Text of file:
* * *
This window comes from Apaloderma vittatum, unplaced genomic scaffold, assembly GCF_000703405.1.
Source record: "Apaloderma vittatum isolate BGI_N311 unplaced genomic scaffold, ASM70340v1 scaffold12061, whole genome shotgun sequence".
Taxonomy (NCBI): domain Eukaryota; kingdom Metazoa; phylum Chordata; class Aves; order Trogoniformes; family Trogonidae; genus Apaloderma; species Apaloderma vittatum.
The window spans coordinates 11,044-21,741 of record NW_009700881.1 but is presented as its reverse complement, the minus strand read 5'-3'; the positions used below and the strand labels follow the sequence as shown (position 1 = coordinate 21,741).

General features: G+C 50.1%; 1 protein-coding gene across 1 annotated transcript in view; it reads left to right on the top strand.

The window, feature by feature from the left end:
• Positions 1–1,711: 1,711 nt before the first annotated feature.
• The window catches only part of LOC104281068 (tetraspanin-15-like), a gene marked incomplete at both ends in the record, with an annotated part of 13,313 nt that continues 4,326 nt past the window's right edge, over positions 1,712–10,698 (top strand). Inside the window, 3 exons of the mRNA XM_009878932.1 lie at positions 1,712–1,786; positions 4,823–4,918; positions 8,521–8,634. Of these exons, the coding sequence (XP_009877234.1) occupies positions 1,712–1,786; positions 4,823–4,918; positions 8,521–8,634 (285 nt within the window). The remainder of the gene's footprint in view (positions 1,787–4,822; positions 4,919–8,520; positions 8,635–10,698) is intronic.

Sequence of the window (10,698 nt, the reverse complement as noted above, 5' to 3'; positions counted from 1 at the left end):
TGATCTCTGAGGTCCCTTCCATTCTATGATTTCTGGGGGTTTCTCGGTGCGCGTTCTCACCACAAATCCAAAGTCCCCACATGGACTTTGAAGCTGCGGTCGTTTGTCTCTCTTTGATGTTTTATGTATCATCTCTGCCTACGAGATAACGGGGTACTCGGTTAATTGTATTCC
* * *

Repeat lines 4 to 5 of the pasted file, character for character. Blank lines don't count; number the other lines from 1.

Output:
The window spans coordinates 11,044-21,741 of record NW_009700881.1 but is presented as its reverse complement, the minus strand read 5'-3'; the positions used below and the strand labels follow the sequence as shown (position 1 = coordinate 21,741).

General features: G+C 50.1%; 1 protein-coding gene across 1 annotated transcript in view; it reads left to right on the top strand.